Forget the P&L: Concentrate on Total Supply Chain Costs (TSCC)
P&Ls might be a CFO’s best friend, but they will only get you so far when trying to understand the full scope of your supply chain costs. That’s because the P&L is a lagging performance indicator, meaning it’s only equipped to recap supply chain performance after the fact—you simply cannot identify negative trends fast enough, which makes it difficult to reverse those trends. When P&L data is your sole source of truth, you’ll inevitably be making decisions based on outdated financial data, leaving you at a loss when it comes to understanding what other factors are causing the business to be more or less successful.
A total cost model, on the other hand, will give you a more holistic, operational view of your data. TSCC is designed to look at both lagging and leading cost indicators that impact the total cost of operating your supply chain. This allows you to make smarter, faster adjustments to your strategy and, in turn, accurately anticipate future costs.
Face Your Fears: Get Comfortable with Conflict Resolution
Supply chain management is, at its core, all about conflict. When you bring together disparate stakeholders, from internal players trying to get their organization’s product to market, to external partners providing raw materials and manufacturing the goods, there’s no shortage of conflicting opinions on how the process should flow. Let’s not forget that many supply chains are global in scale, which requires cooperation among different cultures, languages, and countries, too. Recognizing that these challenges are inherent to the process itself will help supply chain leaders surface conflict and work through it productively.
Make Smarter Decisions: Eliminate Functional Silos
In case you haven’t caught on by now, supply chain management is a team effort, which means functional silos must go. The inefficiencies of misaligned internal business performance due to functional silos and sub-optimized “mini P&Ls” hold companies back from reaching their full potential. These silos have proven to prop up poor decision-making, cause costly inventory and information delays, hurt service levels, and often come with an enormous IT price tag in the form of interfaces and upgrades that rarely lead to customer service and performance gains. In fact, most would argue that all they lead to is disruption and higher costs.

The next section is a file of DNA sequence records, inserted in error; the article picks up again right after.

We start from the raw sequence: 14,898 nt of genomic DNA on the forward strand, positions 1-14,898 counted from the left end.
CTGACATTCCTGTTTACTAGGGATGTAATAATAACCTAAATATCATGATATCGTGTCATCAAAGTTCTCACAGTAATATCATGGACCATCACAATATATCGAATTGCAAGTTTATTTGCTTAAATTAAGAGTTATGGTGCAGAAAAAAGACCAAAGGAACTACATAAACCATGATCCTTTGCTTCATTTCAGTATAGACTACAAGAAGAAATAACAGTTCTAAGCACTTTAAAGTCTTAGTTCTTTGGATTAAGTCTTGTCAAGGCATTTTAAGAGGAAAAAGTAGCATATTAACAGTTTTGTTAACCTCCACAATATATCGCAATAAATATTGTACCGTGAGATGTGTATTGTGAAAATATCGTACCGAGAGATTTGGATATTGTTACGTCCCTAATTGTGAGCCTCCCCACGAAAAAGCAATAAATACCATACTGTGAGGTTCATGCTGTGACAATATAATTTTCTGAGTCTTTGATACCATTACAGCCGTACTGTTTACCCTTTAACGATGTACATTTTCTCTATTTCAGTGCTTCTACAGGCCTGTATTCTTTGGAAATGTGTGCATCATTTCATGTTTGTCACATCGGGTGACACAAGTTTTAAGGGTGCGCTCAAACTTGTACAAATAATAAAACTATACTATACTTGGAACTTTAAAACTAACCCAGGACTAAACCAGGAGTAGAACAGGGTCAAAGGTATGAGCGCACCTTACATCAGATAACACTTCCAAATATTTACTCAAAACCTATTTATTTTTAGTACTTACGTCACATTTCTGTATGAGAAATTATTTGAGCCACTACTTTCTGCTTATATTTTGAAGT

Escaping the silo hamster wheel requires you to move your supply chain decision-making across functional boundaries with very clear customer service objectives that are tied to distinct customer channels and targeted, optimized TSCC. It’s important to match your decision support tools and systems to the business’s overarching priorities, which will generate value at each step in the supply chain along the way.
Manufacturing facilities and production lines are beginning to rebound, but we’re not out of the woods just yet. Building a better, stronger supply chain requires not just a different strategy, but a different mindset. Outdated processes and old ways of thinking won’t get you where you want to go, especially when—not if—future events lead to further disruption. Whether you want to overhaul your strategy or measure the success of your entire supply chain, we’ve got the tools to help you get started.